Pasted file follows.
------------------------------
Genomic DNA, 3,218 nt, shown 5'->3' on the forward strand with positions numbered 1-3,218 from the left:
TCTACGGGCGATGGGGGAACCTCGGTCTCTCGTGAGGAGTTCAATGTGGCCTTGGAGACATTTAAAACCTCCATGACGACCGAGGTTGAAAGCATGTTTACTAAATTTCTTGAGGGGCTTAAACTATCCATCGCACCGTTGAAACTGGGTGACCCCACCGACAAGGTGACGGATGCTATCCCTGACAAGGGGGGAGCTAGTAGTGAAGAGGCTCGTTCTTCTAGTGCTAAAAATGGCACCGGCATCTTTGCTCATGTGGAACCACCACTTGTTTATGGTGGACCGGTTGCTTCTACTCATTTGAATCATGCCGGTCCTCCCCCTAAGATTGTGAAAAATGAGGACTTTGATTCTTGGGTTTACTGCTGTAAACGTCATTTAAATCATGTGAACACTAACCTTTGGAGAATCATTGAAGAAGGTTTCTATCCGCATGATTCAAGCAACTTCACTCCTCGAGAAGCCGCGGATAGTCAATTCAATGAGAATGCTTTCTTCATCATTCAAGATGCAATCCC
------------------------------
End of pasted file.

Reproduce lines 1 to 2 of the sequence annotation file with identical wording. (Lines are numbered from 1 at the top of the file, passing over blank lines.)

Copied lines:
Genomic DNA, 3,218 nt, shown 5'->3' on the forward strand with positions numbered 1-3,218 from the left:
TCTACGGGCGATGGGGGAACCTCGGTCTCTCGTGAGGAGTTCAATGTGGCCTTGGAGACATTTAAAACCTCCATGACGACCGAGGTTGAAAGCATGTTTACTAAATTTCTTGAGGGGCTTAAACTATCCATCGCACCGTTGAAACTGGGTGACCCCACCGACAAGGTGACGGATGCTATCCCTGACAAGGGGGGAGCTAGTAGTGAAGAGGCTCGTTCTTCTAGTGCTAAAAATGGCACCGGCATCTTTGCTCATGTGGAACCACCACTTGTTTATGGTGGACCGGTTGCTTCTACTCATTTGAATCATGCCGGTCCTCCCCCTAAGATTGTGAAAAATGAGGACTTTGATTCTTGGGTTTACTGCTGTAAACGTCATTTAAATCATGTGAACACTAACCTTTGGAGAATCATTGAAGAAGGTTTCTATCCGCATGATTCAAGCAACTTCACTCCTCGAGAAGCCGCGGATAGTCAATTCAATGAGAATGCTTTCTTCATCATTCAAGATGCAATCCC